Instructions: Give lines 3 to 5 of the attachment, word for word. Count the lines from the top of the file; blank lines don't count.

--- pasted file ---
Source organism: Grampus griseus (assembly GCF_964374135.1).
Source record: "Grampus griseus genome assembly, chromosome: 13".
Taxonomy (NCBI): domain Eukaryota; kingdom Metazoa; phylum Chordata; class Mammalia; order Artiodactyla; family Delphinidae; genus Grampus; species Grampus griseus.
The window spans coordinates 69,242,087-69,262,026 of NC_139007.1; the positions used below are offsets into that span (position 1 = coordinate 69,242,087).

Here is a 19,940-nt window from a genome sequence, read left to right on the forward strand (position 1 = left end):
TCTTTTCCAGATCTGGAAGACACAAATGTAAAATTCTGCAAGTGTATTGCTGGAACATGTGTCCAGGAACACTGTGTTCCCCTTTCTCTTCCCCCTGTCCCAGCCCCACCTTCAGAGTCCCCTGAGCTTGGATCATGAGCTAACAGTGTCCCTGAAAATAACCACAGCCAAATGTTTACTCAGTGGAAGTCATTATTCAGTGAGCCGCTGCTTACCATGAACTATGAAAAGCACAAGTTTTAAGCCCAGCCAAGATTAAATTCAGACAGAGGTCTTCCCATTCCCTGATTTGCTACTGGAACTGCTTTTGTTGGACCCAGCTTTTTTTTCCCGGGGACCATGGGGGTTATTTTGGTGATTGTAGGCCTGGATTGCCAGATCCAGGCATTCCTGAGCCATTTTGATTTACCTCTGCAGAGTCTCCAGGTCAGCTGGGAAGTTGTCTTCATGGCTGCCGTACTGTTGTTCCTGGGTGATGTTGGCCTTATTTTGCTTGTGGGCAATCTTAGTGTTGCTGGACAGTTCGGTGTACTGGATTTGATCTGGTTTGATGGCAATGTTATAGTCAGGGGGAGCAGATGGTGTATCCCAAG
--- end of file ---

Taxonomy (NCBI): domain Eukaryota; kingdom Metazoa; phylum Chordata; class Mammalia; order Artiodactyla; family Delphinidae; genus Grampus; species Grampus griseus.
The window spans coordinates 69,242,087-69,262,026 of NC_139007.1; the positions used below are offsets into that span (position 1 = coordinate 69,242,087).

Here is a 19,940-nt window from a genome sequence, read left to right on the forward strand (position 1 = left end):